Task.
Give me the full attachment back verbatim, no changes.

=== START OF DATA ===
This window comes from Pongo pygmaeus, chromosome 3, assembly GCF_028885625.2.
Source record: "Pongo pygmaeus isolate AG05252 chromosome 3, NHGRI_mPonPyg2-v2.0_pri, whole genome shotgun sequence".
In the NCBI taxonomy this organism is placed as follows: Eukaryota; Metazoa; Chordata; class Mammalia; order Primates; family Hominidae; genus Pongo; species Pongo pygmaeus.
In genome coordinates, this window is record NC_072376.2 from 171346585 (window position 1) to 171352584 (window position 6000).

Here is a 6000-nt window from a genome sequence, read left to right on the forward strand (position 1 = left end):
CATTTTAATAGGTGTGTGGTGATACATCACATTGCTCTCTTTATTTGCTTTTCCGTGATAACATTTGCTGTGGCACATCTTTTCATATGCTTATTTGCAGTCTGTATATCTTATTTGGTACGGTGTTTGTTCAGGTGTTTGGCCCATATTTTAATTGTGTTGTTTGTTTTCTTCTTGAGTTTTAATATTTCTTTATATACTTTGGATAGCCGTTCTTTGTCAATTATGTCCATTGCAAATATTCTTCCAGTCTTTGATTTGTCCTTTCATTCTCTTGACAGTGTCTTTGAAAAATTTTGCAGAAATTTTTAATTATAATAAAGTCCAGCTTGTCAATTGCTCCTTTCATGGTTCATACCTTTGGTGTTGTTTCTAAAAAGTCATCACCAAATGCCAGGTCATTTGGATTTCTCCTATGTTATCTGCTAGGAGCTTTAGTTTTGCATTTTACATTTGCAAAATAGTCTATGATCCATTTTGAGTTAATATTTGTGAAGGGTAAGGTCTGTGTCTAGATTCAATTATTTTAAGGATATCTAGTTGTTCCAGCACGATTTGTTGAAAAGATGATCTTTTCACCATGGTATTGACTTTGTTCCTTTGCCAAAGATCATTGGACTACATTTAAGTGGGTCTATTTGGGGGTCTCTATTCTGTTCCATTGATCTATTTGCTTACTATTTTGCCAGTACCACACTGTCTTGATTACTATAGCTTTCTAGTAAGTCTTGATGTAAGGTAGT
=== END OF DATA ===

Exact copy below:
This window comes from Pongo pygmaeus, chromosome 3, assembly GCF_028885625.2.
Source record: "Pongo pygmaeus isolate AG05252 chromosome 3, NHGRI_mPonPyg2-v2.0_pri, whole genome shotgun sequence".
In the NCBI taxonomy this organism is placed as follows: Eukaryota; Metazoa; Chordata; class Mammalia; order Primates; family Hominidae; genus Pongo; species Pongo pygmaeus.
In genome coordinates, this window is record NC_072376.2 from 171346585 (window position 1) to 171352584 (window position 6000).

Here is a 6000-nt window from a genome sequence, read left to right on the forward strand (position 1 = left end):
CATTTTAATAGGTGTGTGGTGATACATCACATTGCTCTCTTTATTTGCTTTTCCGTGATAACATTTGCTGTGGCACATCTTTTCATATGCTTATTTGCAGTCTGTATATCTTATTTGGTACGGTGTTTGTTCAGGTGTTTGGCCCATATTTTAATTGTGTTGTTTGTTTTCTTCTTGAGTTTTAATATTTCTTTATATACTTTGGATAGCCGTTCTTTGTCAATTATGTCCATTGCAAATATTCTTCCAGTCTTTGATTTGTCCTTTCATTCTCTTGACAGTGTCTTTGAAAAATTTTGCAGAAATTTTTAATTATAATAAAGTCCAGCTTGTCAATTGCTCCTTTCATGGTTCATACCTTTGGTGTTGTTTCTAAAAAGTCATCACCAAATGCCAGGTCATTTGGATTTCTCCTATGTTATCTGCTAGGAGCTTTAGTTTTGCATTTTACATTTGCAAAATAGTCTATGATCCATTTTGAGTTAATATTTGTGAAGGGTAAGGTCTGTGTCTAGATTCAATTATTTTAAGGATATCTAGTTGTTCCAGCACGATTTGTTGAAAAGATGATCTTTTCACCATGGTATTGACTTTGTTCCTTTGCCAAAGATCATTGGACTACATTTAAGTGGGTCTATTTGGGGGTCTCTATTCTGTTCCATTGATCTATTTGCTTACTATTTTGCCAGTACCACACTGTCTTGATTACTATAGCTTTCTAGTAAGTCTTGATGTAAGGTAGT